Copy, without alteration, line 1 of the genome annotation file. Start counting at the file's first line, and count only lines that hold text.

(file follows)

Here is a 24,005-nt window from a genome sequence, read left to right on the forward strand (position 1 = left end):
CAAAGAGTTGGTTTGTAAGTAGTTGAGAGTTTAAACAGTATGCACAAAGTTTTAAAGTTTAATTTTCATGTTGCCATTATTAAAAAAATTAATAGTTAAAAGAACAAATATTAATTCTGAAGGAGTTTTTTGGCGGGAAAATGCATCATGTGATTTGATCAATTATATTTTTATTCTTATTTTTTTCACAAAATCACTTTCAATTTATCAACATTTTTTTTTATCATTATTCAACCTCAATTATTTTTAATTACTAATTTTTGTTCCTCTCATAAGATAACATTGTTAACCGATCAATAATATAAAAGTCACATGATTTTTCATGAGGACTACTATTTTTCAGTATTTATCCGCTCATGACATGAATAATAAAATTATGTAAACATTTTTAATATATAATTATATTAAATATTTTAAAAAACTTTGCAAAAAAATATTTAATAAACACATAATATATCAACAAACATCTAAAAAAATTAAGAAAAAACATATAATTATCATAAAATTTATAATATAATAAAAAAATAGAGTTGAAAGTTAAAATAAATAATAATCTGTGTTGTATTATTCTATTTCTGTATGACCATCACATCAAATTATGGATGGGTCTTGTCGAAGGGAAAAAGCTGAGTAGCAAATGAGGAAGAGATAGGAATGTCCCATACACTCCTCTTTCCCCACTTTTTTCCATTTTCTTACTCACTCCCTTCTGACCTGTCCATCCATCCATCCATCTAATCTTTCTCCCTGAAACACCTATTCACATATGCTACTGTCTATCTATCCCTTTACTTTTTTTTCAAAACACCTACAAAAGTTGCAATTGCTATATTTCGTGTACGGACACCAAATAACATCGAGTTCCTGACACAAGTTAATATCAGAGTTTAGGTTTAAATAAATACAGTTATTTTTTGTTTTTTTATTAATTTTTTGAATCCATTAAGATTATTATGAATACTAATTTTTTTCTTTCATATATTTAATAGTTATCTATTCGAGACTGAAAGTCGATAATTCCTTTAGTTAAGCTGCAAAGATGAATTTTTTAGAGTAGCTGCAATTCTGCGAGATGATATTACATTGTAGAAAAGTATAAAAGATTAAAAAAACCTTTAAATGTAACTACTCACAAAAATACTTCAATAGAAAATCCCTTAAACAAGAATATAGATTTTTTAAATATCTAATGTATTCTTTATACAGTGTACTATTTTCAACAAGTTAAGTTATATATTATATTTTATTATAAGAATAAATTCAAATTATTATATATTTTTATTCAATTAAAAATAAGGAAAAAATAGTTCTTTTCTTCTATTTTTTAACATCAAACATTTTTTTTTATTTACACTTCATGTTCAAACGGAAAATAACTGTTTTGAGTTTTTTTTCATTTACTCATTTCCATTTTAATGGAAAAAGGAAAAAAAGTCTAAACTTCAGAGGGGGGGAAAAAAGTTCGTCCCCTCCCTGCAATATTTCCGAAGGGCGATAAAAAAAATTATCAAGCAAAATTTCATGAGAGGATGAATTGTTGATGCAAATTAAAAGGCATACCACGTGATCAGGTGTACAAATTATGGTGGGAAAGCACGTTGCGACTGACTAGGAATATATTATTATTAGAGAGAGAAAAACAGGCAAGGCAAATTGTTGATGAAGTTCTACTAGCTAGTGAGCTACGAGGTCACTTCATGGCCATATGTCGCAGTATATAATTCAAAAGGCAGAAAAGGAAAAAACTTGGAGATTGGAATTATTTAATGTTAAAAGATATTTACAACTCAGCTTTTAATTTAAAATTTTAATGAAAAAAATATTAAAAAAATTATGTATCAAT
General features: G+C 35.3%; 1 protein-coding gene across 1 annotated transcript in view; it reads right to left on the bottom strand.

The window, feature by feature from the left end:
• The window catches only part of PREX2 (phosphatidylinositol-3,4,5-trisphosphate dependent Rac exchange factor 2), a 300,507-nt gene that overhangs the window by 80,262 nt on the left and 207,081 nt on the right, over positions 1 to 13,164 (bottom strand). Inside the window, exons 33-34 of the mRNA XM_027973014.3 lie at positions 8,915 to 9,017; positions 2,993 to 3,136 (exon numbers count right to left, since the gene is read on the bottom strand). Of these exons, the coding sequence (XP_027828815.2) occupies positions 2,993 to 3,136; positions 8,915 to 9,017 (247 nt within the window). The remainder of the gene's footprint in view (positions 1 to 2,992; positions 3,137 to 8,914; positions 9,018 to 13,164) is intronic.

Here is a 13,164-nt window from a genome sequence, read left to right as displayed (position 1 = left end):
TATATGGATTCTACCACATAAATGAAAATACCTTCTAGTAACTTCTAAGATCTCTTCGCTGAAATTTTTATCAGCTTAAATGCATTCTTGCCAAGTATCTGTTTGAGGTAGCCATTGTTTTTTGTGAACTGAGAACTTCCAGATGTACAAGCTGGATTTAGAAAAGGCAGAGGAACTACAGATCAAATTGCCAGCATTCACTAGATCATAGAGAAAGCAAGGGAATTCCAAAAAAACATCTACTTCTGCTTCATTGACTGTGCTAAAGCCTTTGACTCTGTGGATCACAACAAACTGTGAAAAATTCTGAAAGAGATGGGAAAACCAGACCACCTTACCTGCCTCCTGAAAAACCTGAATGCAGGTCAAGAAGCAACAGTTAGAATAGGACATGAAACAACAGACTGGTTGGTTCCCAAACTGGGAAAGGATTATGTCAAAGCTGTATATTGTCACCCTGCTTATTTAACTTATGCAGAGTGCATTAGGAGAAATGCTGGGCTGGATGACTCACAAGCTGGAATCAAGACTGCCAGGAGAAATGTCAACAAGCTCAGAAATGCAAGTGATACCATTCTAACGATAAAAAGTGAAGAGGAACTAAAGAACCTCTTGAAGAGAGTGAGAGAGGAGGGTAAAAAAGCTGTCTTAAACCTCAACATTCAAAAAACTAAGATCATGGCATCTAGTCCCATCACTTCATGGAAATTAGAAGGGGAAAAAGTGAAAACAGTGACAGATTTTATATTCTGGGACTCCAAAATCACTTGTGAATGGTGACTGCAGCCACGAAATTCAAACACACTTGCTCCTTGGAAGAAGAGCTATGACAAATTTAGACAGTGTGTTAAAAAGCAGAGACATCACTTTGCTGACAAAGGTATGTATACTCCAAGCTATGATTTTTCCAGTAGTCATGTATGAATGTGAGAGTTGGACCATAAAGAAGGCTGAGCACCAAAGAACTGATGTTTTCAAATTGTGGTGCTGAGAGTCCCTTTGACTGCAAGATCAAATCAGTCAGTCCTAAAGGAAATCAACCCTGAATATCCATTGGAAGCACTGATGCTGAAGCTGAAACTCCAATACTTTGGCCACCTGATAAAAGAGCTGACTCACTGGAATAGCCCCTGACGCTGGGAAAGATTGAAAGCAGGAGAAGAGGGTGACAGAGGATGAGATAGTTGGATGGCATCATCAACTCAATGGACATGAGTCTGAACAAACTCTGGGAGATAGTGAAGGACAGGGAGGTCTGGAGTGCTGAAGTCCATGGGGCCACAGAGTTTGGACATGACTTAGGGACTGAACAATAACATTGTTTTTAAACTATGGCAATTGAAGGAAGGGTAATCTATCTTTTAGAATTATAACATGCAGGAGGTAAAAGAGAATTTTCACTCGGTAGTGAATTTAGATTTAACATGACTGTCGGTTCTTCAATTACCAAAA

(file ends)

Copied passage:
Here is a 24,005-nt window from a genome sequence, read left to right on the forward strand (position 1 = left end):